New Oiling System
As you can see from this diagram, Porsche has drastically reduced the number of pieces needed for the oil pan. The old system was complex and required a lot more fasteners, which add weight. The new engine also makes use of a composite (read plastic) oil pan, with integrated oil passages, reducing the need for additional hoses and baffles.
In addition, Porsche recreated their modular oil pump that has full control over when and where the oil pressure is needed. The outgoing pump was also modular, but the new version has been reduced by 2.6 pounds, and takes up less space in the engine. This new version takes less energy to drive it, which means it produces less parasitic drag on the engine, allowing more of the engine's power to go to the wheels.
The New Waterpump
Like the oil pump, the new water pump is also controllable. While the engine does still make use of a thermostat, there is another way to increase the efficiency of the cooling system, while allowing the engine to warm up quicker on cold starts. When the engine is cold, the new water pump will push a shroud out to surround the water pump impeller. When the shroud is in place, the pump is not flowing water throughout the entire cooling system, allowing the coolant to sit still and absorb heat more quickly. Once the engine has warmed up, the shroud will retreat again and allow the pump to push all of the water where it needs to be to keep temperatures normal. This faster warm-up procedure allows your Porsche engine to warm up faster, and a warm engine is a more efficient and longer lasting engine. This is better for fuel economy, as well as engine longevity.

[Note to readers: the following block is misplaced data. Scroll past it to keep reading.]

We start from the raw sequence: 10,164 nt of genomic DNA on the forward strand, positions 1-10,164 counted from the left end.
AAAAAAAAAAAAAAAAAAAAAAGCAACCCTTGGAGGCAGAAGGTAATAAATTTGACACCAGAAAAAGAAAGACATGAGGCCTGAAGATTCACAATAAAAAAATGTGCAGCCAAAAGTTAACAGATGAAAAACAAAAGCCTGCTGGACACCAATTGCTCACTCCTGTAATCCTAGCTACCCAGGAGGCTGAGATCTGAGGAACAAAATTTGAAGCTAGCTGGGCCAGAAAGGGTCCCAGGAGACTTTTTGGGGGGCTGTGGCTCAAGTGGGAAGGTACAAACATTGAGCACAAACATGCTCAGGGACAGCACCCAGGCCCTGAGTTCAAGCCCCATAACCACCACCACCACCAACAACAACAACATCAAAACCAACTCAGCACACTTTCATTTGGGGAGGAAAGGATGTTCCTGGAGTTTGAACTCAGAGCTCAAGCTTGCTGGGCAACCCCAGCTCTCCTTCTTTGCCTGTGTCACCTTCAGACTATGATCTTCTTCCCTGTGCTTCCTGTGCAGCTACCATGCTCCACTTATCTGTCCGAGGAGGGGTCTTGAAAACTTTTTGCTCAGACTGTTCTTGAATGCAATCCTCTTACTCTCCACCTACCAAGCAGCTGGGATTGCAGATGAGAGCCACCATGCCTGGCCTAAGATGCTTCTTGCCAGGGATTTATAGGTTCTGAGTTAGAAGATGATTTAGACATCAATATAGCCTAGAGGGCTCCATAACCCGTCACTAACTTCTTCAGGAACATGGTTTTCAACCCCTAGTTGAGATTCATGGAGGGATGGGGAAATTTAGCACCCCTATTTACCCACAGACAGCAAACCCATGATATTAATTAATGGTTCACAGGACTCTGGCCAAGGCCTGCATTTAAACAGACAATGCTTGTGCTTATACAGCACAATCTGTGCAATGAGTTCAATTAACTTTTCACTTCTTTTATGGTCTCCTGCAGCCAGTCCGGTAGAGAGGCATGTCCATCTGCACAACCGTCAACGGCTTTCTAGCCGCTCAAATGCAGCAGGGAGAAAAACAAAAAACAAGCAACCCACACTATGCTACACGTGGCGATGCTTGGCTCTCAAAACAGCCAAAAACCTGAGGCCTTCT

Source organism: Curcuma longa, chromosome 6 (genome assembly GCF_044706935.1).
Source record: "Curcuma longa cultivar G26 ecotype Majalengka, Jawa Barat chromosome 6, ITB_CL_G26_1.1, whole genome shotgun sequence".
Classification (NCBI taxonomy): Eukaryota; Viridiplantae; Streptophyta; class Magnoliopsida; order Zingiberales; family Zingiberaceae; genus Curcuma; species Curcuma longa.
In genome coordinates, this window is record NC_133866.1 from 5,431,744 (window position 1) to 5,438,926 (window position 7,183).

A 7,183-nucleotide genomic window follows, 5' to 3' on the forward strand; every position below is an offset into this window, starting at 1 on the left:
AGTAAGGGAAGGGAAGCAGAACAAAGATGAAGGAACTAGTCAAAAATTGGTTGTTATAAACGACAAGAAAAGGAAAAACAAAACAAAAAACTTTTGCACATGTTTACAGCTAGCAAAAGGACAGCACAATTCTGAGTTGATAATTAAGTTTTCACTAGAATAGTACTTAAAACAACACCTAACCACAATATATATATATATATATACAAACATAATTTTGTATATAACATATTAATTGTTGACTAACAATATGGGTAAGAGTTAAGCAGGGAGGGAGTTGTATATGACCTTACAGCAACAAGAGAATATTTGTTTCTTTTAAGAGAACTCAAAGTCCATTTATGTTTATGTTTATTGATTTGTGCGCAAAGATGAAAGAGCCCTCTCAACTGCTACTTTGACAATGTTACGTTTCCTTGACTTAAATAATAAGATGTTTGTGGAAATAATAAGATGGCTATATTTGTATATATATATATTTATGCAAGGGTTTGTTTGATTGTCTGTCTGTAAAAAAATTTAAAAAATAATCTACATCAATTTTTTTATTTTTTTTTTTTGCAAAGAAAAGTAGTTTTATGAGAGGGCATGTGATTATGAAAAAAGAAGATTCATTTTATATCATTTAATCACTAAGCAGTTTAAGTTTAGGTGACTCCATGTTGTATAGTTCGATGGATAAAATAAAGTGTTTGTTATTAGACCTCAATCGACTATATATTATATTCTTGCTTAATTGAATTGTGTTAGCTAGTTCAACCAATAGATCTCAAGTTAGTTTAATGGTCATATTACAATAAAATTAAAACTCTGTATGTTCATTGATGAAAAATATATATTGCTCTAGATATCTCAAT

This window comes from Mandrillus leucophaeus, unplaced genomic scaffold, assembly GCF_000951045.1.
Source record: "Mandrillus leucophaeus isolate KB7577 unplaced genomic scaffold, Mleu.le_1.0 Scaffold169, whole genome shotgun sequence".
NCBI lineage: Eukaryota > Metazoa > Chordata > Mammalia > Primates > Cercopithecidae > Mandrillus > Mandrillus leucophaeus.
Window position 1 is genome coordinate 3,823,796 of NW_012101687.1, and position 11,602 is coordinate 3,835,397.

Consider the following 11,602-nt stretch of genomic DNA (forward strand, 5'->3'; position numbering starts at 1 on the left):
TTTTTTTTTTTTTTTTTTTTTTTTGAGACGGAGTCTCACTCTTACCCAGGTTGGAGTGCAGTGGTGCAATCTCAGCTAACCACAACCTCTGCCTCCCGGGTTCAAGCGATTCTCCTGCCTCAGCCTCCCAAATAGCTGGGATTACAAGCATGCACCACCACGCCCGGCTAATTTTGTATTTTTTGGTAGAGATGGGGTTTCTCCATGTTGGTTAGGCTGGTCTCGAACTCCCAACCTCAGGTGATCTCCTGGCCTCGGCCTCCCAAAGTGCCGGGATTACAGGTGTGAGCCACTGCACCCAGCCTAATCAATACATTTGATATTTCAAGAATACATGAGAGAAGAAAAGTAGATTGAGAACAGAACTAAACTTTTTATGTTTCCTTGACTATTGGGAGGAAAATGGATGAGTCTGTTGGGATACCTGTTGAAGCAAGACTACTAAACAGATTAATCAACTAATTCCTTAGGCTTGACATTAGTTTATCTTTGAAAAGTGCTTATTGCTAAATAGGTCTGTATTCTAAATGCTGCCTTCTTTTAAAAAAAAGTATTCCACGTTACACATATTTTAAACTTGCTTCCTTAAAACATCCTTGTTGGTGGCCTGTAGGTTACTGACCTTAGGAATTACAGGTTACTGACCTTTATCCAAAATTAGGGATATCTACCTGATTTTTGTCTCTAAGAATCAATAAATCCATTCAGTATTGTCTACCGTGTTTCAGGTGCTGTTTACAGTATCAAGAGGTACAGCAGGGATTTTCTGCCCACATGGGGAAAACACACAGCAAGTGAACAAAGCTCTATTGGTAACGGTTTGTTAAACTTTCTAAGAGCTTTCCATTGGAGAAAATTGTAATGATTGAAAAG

Mounted down low in the chassis, the intercoolers are high-efficiency units of aluminum that help transfer hot compressed air into cooler compressed intake air. The cooler ambient air is brought in through the engine lid grille and piped down to run over the fins of the intercooler. The hot air is then expelled out through the lower rear bumper grilles, as pictured above. In both the Carrera and Carrera S, the turbochargers feature 45mm turbine wheels, but the compressor wheel in the Carrera is 2mm smaller than that of the Carrera S (49mm vs 51mm). The Carrera maxes out at 13 psi, but the Carrera S can produce up to 16 psi. In either case, the engines are very powerful and very responsive.
The New Engine
Based on our experience of several hundred miles in the new 911, we can definitively say that we love the new turbocharged Carrera models, and wouldn't hesitate to recommend one to a friend. The new engine is more powerful, but delivers that power more linearly. The sounds might not be quite as evocative as those in the older 911, but they're still pretty awe-inspiring. If you're not convinced by the tech behind the new engine, then perhaps you should read more about them directly from Porsche and/or take the time to go drive one. I guarantee you'll love every second of it.